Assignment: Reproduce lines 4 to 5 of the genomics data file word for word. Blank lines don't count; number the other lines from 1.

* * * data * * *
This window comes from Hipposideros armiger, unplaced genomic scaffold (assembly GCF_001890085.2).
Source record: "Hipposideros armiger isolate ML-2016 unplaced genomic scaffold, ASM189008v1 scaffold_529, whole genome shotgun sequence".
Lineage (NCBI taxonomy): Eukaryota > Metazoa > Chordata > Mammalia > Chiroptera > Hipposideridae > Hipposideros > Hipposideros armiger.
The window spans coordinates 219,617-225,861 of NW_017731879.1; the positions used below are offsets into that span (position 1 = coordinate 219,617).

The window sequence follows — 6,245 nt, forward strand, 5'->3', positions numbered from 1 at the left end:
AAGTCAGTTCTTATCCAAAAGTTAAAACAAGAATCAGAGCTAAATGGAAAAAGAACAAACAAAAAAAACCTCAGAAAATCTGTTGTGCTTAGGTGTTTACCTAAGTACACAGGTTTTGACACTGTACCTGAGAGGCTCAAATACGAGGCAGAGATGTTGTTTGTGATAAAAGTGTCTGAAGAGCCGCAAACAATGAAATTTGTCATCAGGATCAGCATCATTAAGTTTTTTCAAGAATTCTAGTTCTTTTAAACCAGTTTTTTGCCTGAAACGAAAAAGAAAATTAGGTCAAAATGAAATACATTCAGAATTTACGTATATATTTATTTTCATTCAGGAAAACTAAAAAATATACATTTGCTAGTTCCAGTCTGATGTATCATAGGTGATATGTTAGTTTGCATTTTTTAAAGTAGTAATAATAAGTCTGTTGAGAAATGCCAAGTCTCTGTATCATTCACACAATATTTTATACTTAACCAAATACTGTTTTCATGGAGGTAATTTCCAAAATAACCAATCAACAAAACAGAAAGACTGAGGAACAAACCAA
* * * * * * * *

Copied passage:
The window spans coordinates 219,617-225,861 of NW_017731879.1; the positions used below are offsets into that span (position 1 = coordinate 219,617).

The window sequence follows — 6,245 nt, forward strand, 5'->3', positions numbered from 1 at the left end: